address and port is present, but it is meaningless, as it is ignored
   by the peer.  As a consequence, active candidates do not need to be
   physically allocated at the time of address gathering.  Rather, the
   physical allocations, which occur as a consequence of a connection
   attempt, occur at the time of the connectivity checks.

   When the candidates are paired together, active candidates are not
   paired with active, and passive are not paired with passive.  When a
   connectivity check is to be made for a transport address pair within
   a candidate pair, each agent determines whether it is to make a
   connection attempt for this pair.  If the local candidate is either
   active or actpass, and the remote is either passive or actpass, it
   will make the attempt.  This means that, for candidate pairs where
   both candidates are actpass, both agents will attempt to open a TCP
   connection (this is the so-called simultaneous open in TCP).  In the
   other cases, only one side will try.




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   Why have both active and actpass candidates for local and relayed
   transport addresses?  Why not just actpass?  The reason is that NAT
   treatment of simultaneous opens is currently not well defined, though
   specifications are being developed to address this [8].  Some NATs
   generate block the second TCP SYN packet or improperly process the
   subsequent SYNACK, which will cause the connection attempt to fail.
   Therefore, if only simultaneous opens are used, connections may often
   fail.  However, only doing unidirectional opens (where one side is
   active and the other is passive) is more reliable, but will always
   require a relay if both sides are behind NAT.  Therefore, in the
   spirit of the ICE philosophy, both are tried.  Actpass to actpass are
   preferred since, if it does work, it will not require a relay even
   when both sides are behind a same NAT.

   Once a connection attempt succeeds, the agent which initiated the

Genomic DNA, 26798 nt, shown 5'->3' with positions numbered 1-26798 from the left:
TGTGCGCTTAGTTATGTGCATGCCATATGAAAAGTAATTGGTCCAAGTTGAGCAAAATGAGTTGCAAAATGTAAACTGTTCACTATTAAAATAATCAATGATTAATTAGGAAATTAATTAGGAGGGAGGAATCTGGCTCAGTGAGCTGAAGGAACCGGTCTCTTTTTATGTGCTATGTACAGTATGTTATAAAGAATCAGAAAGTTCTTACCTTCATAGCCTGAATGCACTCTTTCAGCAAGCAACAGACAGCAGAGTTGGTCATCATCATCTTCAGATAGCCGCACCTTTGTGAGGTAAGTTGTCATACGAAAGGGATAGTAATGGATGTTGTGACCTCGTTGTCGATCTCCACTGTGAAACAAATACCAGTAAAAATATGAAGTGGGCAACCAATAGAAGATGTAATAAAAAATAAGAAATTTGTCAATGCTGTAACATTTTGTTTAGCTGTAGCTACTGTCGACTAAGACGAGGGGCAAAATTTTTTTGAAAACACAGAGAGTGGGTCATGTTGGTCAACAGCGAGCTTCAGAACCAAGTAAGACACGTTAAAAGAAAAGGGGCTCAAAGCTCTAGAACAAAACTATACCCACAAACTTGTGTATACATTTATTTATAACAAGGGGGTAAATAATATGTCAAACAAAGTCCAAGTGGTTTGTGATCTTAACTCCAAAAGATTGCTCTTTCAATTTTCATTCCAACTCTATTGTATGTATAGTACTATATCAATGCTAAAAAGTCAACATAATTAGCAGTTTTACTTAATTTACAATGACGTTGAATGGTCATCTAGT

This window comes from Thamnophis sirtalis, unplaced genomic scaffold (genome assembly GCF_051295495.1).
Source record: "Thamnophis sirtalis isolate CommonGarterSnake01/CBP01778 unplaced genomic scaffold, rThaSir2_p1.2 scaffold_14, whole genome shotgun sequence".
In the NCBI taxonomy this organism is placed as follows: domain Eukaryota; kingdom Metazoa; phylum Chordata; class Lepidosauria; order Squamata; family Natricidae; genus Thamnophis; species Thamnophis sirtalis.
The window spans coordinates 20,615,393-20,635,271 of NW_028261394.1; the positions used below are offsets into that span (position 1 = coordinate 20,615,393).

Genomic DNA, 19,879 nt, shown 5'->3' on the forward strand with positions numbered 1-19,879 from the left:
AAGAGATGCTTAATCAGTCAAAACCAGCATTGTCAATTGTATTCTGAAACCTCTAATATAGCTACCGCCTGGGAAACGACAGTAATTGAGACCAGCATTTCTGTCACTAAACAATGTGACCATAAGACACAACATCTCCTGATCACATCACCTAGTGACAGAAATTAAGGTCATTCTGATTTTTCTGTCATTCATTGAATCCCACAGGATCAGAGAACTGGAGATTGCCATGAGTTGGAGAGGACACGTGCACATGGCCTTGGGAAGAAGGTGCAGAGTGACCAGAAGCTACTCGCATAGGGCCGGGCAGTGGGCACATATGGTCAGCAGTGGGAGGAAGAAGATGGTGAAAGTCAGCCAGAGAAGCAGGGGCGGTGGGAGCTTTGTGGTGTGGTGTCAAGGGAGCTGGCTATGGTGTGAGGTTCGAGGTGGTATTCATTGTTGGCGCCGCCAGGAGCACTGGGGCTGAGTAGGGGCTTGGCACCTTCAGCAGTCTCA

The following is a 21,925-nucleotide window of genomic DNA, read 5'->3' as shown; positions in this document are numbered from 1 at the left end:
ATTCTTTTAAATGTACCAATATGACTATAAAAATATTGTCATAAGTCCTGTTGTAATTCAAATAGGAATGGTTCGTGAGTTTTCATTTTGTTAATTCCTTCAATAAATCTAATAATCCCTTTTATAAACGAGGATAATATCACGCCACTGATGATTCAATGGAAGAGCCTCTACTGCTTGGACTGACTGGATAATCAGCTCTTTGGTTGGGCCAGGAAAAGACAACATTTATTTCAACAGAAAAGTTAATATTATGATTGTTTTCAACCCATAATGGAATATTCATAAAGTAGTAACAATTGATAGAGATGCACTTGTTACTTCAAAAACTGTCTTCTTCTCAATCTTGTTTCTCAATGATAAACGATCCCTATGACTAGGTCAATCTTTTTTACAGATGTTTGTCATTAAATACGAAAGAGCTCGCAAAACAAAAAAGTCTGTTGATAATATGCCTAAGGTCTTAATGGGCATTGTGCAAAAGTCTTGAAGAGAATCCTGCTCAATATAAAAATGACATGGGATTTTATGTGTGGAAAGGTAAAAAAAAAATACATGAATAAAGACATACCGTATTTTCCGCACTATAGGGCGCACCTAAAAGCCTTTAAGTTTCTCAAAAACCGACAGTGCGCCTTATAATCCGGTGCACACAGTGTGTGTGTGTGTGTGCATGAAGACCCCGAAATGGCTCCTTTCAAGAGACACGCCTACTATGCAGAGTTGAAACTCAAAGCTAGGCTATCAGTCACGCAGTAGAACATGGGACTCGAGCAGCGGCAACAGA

connection sends a STUN Binding Request over the connection, and the
   other agent generates a response.  For simultaneous opens, it is
   possible that both sides will send a Binding Request.  The binding
   request will serve the purpose of correlating the connection to a
   candidate pair.  For candidate pairs where one side was active, the
   STUN Binding Request will always generate a peer derived candidate
   and corresponding candidate pair, which is placed immediately in the
   Valid state, avoiding the need for additional connectivity checks and
   computations of new usernames.  This derived candidate that is then
   associated with the TCP connection.  For all other candidate pairs,
   peer derived candidates are not computed (even when the transport
   address is a new one), and the candidate pair identified by the STUN
   Binding Request is directly linked to the connection.  It is actually
   possible that a single connection can be associated with multiple
   candidate pairs; this happens in several situations, and in
   particular, with connection attempts made to passive candidates.
   However, a single candidate pair is only ever associated with a
   single TCP connection.

   When a TCP-based candidate is promoted to the m/c-line, the SDP
   extensions for connection oriented media [3] are used to signal that
   an existing connection should be used, rather than opening a new one.
   The candidate (or the one which generated it, in the case of a peer-
   derived candidate) remains listed in a candidate attribute so that
   STUN-based keepalives can be used throughout the session.  This
   requires demultiplexing STUN and application traffic on the same TCP